Actually, of the entire cast, the only one who makes a dent is Lee. He gives Captain Cho a steely cool that turns him into the film’s most interesting role by far. I liked him so much more than the Wolverines that I started to want him to win!

As a brain-dead action flick, Red Dawn offers occasional thrills; if nothing else, it delivers a handful of reasonably well-staged action scenes. Unfortunately, it lacks anything more than that, so it becomes thin gruel without a consistently compelling story or engaging characters to carry it.

Bizarre coincidence footnote: as I noted, Red Dawn was left on the shelves for three years before it finally made it to cinemas. The same was true for The Cabin in the Woods - which also starred Chris Hemsworth. Granted, his presence – and his high profile as Thor in the mega-successful Avengers - probably was part of the reason the respective studios finally put out the flicks, but it’s still a funky connection between Cabin and Dawn.

The Blu-ray Grades: Picture A-/ Audio A-/ Bonus D

Red Dawn appears in an aspect ratio of approximately 2.40:1 on this Blu-Ray Disc. This was a consistently strong presentation.

Sharpness seemed solid. Virtually no softness appeared, as the majority of the flick appeared accurate and concise. I noticed no issues with shimmering or jagged edges, and edge haloes remained absent. No print flaws came along with this clean presentation.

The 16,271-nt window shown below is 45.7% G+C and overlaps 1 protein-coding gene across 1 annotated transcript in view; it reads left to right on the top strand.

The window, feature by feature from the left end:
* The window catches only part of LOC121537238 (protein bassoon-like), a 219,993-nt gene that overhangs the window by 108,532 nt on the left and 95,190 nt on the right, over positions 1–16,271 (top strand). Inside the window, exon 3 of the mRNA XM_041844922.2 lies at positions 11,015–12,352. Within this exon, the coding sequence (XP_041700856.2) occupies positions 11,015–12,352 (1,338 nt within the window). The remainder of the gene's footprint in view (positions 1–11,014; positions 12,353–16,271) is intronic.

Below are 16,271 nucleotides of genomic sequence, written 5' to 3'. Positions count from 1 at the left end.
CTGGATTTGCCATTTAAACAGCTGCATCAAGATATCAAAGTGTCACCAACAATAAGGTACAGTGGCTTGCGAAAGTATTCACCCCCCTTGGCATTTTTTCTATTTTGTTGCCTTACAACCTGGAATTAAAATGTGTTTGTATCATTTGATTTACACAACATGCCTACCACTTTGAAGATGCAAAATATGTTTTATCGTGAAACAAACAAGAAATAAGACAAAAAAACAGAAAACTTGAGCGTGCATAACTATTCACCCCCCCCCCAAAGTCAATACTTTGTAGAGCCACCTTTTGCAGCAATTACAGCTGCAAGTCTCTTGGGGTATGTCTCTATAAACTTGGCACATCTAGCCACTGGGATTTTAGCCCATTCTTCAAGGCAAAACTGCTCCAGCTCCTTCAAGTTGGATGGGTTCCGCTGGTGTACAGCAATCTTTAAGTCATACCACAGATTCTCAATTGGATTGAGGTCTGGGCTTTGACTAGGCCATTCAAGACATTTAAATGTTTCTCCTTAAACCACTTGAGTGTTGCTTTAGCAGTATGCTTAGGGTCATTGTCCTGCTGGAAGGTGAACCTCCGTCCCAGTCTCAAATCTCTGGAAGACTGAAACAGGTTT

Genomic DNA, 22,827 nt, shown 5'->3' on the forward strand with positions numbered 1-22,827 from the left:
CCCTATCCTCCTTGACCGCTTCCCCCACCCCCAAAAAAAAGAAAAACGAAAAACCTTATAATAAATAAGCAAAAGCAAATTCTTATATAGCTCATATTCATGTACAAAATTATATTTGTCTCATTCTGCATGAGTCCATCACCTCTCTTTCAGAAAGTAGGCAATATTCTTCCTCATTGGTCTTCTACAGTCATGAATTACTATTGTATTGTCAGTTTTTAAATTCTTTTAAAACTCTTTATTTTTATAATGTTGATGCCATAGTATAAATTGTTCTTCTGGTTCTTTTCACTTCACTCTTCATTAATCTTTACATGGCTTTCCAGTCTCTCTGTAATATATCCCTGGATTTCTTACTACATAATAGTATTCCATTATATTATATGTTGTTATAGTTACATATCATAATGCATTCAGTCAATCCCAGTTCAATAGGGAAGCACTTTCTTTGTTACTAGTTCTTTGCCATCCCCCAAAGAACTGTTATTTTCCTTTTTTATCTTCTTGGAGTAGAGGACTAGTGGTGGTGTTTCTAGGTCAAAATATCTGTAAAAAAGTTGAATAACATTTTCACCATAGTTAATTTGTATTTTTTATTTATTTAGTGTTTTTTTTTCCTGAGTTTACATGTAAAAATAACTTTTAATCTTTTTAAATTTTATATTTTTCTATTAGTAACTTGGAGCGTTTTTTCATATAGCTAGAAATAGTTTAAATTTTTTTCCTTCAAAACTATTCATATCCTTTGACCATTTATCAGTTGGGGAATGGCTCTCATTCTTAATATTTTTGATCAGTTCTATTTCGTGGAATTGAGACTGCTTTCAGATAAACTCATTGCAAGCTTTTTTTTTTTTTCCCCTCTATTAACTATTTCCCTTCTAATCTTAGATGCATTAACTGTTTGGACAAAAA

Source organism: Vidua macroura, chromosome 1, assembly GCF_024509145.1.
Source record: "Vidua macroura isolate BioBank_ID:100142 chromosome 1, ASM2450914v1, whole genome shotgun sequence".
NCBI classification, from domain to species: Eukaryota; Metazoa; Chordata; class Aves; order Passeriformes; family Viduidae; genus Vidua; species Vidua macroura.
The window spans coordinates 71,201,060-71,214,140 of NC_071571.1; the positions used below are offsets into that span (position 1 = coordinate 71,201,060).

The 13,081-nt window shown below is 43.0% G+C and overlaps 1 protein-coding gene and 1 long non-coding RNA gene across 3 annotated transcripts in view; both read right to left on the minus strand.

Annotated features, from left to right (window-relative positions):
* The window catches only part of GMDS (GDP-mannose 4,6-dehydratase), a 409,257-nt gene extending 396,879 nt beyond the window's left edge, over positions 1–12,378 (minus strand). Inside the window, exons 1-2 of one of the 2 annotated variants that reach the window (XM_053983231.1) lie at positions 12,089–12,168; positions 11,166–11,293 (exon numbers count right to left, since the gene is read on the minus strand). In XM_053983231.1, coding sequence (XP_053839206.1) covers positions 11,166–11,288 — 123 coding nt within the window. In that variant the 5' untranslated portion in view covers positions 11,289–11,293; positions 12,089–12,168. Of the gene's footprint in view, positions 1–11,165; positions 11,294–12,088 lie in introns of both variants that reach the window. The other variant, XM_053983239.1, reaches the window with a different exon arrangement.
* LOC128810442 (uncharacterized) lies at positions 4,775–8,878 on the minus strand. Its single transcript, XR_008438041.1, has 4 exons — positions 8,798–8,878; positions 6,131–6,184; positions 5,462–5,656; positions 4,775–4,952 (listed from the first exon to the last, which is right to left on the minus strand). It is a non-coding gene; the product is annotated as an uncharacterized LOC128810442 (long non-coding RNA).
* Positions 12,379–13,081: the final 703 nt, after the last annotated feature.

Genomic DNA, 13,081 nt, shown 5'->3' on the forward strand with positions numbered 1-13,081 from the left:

In terms of colors, the movie went with a stylized palette. Like most modern movies, teal and orange dominated. Cliché as they may be, these came across fine, as the Blu-ray represented them as intended. Blacks looked dark and dense, and shadows were good; a few low-light shots could be a smidgen opaque, but that was another minor complaint. Overall, the movie looked very positive.

I also felt impressed with the film’s DTS-HD MA 5.1 soundtrack. As expected from an action movie like this, the soundscape provided a frequent assault on the ears. This was most obvious during the battle sequences, of course, as those used all five speakers to form an engrossing sense of place. Bullets zipped around the room, various vehicles moved cleanly and blasts exploded into our faces. Quieter scenes delivered a nice sense of ambience, but the louder sequences brought the best punch and created a sensational soundscape.

In addition, the mix boasted good audio quality. Music was rich and full, with crisp highs and taut lows. Effects followed suit, as the various military elements delivered strong and accurate reproduction, with some bold bass response. Speech was also concise and crisp throughout the film. This turned into a well-executed soundtrack.

The disc opens with ads for A Good Day to Die Hard, Skyfall, State of Play and The Marine 3: Homefront. We also get a disc with a DVD copy and a digital copy of Dawn. No other extras appear.

Given that 2012’s Red Dawn was finished and sat on a shelf for years before it finally hit movie screens, one might expect it to be a cinematic disaster. It’s not, but it’s also not a good film. While it has a handful of interesting segments, it’s too dopey and silly to work. The Blu-ray comes with excellent picture and audio but lacks supplements. Chalk up this remake as a misfire.

Viewer Film Ratings: 3.4782 Stars Number of Votes: 23
3 3: